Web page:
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Archive for January, 2012|Monthly archive page

How things work: Amazon Flow App Algorithm

In App, Computer Vision on January 29, 2012 at 6:49 pm

by Gooly (Li Yang Ku)

A9 Flow App

Amazon and Google are now the top players in the area of image query. Amazon’s laboratory A9 acquired the image query company SnapTell in 2009 and released a smart phone app Flow in mid 2011. Google have long been in the image search service since it acquired Neven Vision in 2006. Google also released Google Goggle in early 2011.

Amazon’s Flow is an app that allows users to obtain product information by pointing your phone camera to the product. The idea is to allow consumers to buy stuffs on Amazon in a rival’s physical store and also to report the local price of the product to Amazon. This controversial business idea is considered by many shop owners as immoral but might be unavoidable.

Google Goggle is a more general smart phone app that does image recognition and image query. I’ll leave Google Goggle to the next post and focus on Flow now.

The Flow App is made by A9’s visual search group, which I believe is basically the SnapTell group. Before Amazon acquiring SnapTell, it already had a visual search App. It even used a similar logo (see below).

On A9’s official website only very few information is revealed about the technology; we can only guess from the following flowchart. Apparently they are waiting for patents to get approved and doesn’t want to reveal any detail.

To get some sense about what this is all about we have to dig deeper and see who are the people that made this app. From SnapTell.com we know that the people that probably influenced this app most are Gautam Bhargava (CEO), Rajeev Motwan (Stanford Professor), and G.D. Ramkumar (CTO). If you google for their publications none of them was in the computer vision area. Gautam Bhargava worked on database, Rajeev Motwan teaches theoretical computer science, and G.D. Ramkumar seems used to work on geometric algorithms. Therefore the innovative part of this app very likely lies in the database part.

From the first part of the chart, the points look very like SIFT like features. According to vision wang’s blog post he believes that the ASG algorithm (Accumulated Signed Gradient) is a SIFT like feature. According to the name, Accumulated Signed Gradient, I guess it might use several gradient values around a point and accumulate it as a vector descriptor. Or it might simply mean the algorithm accumulated several descriptor as one vector. The app works real time so I suspect anything complicated was implemented.

However according to a 2008 white paper I found on the web (see flow chart below), in addition to the image, text is also used. Text inside the polygon surrounded by the feature points could be used as an additional information for visual search.

I would say there might not be anything amazing in the part I mentioned above, the core technology should be on how they query the image database. While I am not an expert on database, I guess the database is a tree like structure, something derived from the patent, method and apparatus for classification of high dimensional data, written by G.D. Ramkumar before he co-founded SnapTell.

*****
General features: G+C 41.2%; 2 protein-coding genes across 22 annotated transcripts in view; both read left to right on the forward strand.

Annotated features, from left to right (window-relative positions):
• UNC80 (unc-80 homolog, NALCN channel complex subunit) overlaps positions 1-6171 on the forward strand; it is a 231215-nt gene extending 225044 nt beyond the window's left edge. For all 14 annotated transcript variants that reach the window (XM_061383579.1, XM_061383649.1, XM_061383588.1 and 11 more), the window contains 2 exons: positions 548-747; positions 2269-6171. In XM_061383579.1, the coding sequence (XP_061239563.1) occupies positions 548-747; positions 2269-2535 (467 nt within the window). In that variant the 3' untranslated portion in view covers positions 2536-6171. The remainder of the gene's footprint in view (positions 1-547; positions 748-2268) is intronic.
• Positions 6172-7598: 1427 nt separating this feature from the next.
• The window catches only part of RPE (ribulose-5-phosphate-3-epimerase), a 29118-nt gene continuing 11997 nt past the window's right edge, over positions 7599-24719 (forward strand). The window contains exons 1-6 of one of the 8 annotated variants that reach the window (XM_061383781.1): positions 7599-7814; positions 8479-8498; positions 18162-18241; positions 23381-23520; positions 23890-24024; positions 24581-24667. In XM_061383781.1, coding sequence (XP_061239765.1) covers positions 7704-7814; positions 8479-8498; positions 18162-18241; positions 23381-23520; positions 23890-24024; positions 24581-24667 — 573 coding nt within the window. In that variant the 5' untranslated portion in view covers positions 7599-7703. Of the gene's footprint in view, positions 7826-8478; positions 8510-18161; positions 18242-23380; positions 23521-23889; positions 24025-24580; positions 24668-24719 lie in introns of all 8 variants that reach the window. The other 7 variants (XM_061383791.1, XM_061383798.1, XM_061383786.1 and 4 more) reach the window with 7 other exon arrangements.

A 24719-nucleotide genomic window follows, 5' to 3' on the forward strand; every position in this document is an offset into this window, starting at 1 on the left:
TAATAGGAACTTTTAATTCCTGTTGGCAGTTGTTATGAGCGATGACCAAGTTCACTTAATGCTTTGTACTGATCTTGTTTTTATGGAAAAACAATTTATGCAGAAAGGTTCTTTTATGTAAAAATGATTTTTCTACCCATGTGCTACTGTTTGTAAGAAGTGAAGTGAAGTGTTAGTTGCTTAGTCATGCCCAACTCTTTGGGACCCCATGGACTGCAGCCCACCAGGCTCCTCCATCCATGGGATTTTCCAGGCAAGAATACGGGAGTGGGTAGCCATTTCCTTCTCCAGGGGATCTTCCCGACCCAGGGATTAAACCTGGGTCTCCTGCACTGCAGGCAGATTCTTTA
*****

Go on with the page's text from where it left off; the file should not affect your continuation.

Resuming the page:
The problem flow is trying to solve is actually very hard and complicated, and apparently they haven’t solve it. I currently only succeeded on matching books and a coke can. For the app to work well on other non-plane objects, more efforts need to be implemented on the first step.

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Object matching method made in the 20th century

In Computer Vision, Matlab on January 15, 2012 at 8:33 pm

written by gooly

object recognition using SIFTI just submitted some Matlab code for object matching, using an old but simple method mentioned in the paper:

Lowe, D.G. 1999. Object recognition from local scale-invariant features.
In International Conference on Computer Vision, Corfu,
Greece, pp. 1150–1157.

This is the original famous SIFT paper. Most people know SIFT points for its robustness and scale, rotation invariant, but many might not notice that an object matching method is also mentioned in the paper.

This Matlab code is based on that method but uses SURF points instead of SIFT. To run the Matlab code you have to download the SURFmex library first. http://www.maths.lth.se/matematiklth/personal/petter/surfmex.php
Remember to include the SURFmex library by right clicking the folder in Matlab and add subfolders to path.

You can then run Demo.m to see the matching result.

Demo.m first calls createTargetModel with a target image and an image with the contour of the target in the same image as input. createTargetModel then gathers the information needed for object matching and output it as targetModel.

matchTarget is then called with the targetModel and the test image as input. The contour of the target in the test image will then be shown.

The algorithm works as follows. First the SURF points of the target image is extracted and stored.  In matchTarget.m the SURF points of the test image is also calculated and each of them is matched to the most similar SURF point in the model. By using the scale and orientation of the SURF point descriptor, each matched SURF point pair has a translation from the target image to the test image.

Therefore 1 pair of correctly matched SURF points can decide the position, scale and orientation of the target in the test image. However most of the matched pairs aren’t correct, therefore we use all of the pairs to cast votes on what are the correct position, scale and orientation of the target in the test image.

The result that has the highest votes are then refined. A rotation matrix and  a transition vector is then calculated based on the SURF point pairs in the result.